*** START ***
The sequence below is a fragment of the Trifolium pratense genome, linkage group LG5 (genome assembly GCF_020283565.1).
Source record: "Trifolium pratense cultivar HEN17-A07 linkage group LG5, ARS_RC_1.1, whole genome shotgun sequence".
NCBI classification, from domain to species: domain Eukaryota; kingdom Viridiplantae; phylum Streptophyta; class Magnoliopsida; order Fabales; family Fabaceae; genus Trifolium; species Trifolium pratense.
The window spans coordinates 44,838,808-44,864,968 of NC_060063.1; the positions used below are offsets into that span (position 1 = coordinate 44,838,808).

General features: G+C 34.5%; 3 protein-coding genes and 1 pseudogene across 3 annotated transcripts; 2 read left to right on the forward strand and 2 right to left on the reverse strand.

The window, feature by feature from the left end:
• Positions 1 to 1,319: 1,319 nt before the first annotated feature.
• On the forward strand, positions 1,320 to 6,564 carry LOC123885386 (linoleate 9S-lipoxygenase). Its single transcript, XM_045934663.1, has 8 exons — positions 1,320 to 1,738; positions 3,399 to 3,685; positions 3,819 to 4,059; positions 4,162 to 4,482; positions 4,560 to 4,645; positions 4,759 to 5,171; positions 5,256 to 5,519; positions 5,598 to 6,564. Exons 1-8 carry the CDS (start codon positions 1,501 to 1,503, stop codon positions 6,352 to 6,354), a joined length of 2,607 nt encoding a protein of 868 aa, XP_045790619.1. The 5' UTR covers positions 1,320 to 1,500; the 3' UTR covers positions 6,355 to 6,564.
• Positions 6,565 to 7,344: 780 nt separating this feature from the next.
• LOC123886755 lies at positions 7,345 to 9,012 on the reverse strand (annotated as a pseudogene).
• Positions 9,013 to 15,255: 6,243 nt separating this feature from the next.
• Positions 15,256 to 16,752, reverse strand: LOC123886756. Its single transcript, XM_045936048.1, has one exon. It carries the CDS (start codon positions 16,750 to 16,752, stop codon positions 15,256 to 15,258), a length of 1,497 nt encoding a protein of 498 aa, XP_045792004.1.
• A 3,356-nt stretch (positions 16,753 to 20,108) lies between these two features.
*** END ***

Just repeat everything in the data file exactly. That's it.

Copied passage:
The sequence below is a fragment of the Trifolium pratense genome, linkage group LG5 (genome assembly GCF_020283565.1).
Source record: "Trifolium pratense cultivar HEN17-A07 linkage group LG5, ARS_RC_1.1, whole genome shotgun sequence".
NCBI classification, from domain to species: domain Eukaryota; kingdom Viridiplantae; phylum Streptophyta; class Magnoliopsida; order Fabales; family Fabaceae; genus Trifolium; species Trifolium pratense.
The window spans coordinates 44,838,808-44,864,968 of NC_060063.1; the positions used below are offsets into that span (position 1 = coordinate 44,838,808).

General features: G+C 34.5%; 3 protein-coding genes and 1 pseudogene across 3 annotated transcripts; 2 read left to right on the forward strand and 2 right to left on the reverse strand.

The window, feature by feature from the left end:
• Positions 1 to 1,319: 1,319 nt before the first annotated feature.
• On the forward strand, positions 1,320 to 6,564 carry LOC123885386 (linoleate 9S-lipoxygenase). Its single transcript, XM_045934663.1, has 8 exons — positions 1,320 to 1,738; positions 3,399 to 3,685; positions 3,819 to 4,059; positions 4,162 to 4,482; positions 4,560 to 4,645; positions 4,759 to 5,171; positions 5,256 to 5,519; positions 5,598 to 6,564. Exons 1-8 carry the CDS (start codon positions 1,501 to 1,503, stop codon positions 6,352 to 6,354), a joined length of 2,607 nt encoding a protein of 868 aa, XP_045790619.1. The 5' UTR covers positions 1,320 to 1,500; the 3' UTR covers positions 6,355 to 6,564.
• Positions 6,565 to 7,344: 780 nt separating this feature from the next.
• LOC123886755 lies at positions 7,345 to 9,012 on the reverse strand (annotated as a pseudogene).
• Positions 9,013 to 15,255: 6,243 nt separating this feature from the next.
• Positions 15,256 to 16,752, reverse strand: LOC123886756. Its single transcript, XM_045936048.1, has one exon. It carries the CDS (start codon positions 16,750 to 16,752, stop codon positions 15,256 to 15,258), a length of 1,497 nt encoding a protein of 498 aa, XP_045792004.1.
• A 3,356-nt stretch (positions 16,753 to 20,108) lies between these two features.